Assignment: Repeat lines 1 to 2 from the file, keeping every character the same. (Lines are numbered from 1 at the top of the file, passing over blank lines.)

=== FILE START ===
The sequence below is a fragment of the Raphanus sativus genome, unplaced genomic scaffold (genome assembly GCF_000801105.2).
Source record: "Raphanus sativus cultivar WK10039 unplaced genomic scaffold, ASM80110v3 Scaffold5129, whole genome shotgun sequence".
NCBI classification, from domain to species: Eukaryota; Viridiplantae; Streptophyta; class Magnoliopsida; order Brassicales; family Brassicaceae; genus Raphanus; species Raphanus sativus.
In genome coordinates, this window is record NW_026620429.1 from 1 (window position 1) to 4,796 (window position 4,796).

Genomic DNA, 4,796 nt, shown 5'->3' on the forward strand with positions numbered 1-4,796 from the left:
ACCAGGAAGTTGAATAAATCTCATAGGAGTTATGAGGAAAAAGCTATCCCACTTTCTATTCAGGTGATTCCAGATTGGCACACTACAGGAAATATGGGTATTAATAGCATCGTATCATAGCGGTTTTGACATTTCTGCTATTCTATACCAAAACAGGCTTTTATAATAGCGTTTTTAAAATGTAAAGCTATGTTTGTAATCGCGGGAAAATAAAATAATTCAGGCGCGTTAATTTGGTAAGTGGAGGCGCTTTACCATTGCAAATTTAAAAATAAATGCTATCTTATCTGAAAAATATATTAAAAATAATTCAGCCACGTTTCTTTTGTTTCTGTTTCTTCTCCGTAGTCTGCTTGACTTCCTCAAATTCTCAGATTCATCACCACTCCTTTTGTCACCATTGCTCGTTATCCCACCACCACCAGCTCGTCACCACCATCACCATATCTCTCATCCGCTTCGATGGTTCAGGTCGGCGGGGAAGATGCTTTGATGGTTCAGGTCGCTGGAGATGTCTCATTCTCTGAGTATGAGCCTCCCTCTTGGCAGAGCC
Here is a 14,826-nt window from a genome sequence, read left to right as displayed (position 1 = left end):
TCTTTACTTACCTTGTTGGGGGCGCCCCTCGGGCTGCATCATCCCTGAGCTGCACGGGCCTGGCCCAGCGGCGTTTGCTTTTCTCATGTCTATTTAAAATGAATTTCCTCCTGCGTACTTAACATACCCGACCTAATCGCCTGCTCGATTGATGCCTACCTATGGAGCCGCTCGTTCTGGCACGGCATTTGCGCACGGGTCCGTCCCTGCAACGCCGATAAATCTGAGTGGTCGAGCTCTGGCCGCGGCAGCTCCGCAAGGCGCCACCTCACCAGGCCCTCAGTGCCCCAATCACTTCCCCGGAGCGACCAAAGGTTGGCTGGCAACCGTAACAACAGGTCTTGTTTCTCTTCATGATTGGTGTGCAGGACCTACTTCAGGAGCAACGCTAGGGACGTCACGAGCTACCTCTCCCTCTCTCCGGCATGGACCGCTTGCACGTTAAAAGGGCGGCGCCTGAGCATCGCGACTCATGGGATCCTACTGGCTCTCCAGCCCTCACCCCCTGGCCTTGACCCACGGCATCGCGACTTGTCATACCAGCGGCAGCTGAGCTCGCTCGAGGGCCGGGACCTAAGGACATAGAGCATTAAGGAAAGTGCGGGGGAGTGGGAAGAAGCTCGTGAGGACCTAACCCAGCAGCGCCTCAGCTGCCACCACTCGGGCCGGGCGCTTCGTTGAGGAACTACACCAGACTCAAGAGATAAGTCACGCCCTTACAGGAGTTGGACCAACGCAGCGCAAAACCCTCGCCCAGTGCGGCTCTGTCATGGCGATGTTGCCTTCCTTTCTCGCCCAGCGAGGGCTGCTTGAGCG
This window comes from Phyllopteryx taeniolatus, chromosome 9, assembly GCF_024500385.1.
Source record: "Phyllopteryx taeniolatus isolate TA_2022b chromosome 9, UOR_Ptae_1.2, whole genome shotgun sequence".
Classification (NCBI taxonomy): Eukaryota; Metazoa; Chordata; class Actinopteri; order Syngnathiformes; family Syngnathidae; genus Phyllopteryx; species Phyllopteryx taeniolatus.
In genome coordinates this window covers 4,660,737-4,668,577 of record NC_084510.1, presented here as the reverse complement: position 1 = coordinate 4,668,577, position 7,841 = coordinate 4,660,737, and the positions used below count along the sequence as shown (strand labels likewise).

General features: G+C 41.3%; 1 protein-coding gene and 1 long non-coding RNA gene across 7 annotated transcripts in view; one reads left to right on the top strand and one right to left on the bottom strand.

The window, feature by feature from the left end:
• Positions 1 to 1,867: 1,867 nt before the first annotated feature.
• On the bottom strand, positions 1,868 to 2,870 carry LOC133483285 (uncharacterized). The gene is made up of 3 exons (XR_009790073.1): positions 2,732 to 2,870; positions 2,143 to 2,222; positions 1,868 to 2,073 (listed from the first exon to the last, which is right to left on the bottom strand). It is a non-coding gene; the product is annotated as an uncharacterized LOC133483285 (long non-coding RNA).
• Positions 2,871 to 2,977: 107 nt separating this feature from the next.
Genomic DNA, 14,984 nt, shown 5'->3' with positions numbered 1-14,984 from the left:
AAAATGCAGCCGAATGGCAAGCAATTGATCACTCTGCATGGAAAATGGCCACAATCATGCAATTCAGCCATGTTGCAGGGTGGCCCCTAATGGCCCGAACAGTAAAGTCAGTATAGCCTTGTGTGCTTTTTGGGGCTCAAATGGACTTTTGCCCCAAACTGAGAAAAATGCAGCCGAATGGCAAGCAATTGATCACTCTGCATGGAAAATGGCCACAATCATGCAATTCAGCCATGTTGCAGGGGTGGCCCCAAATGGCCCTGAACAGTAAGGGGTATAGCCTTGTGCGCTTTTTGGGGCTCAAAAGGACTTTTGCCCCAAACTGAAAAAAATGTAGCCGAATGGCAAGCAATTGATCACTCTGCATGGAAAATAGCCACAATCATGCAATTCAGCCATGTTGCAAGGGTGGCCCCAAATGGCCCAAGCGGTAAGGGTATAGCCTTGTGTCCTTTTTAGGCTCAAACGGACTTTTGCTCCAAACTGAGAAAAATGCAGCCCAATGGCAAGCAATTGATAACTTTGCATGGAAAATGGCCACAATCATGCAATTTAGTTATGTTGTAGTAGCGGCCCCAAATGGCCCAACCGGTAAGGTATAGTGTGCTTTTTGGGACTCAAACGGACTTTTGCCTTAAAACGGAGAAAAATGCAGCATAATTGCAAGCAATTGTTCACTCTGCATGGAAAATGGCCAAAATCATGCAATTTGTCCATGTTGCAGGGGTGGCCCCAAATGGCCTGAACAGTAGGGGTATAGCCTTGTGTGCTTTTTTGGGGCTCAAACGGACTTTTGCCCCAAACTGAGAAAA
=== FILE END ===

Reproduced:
The sequence below is a fragment of the Raphanus sativus genome, unplaced genomic scaffold (genome assembly GCF_000801105.2).
Source record: "Raphanus sativus cultivar WK10039 unplaced genomic scaffold, ASM80110v3 Scaffold5129, whole genome shotgun sequence".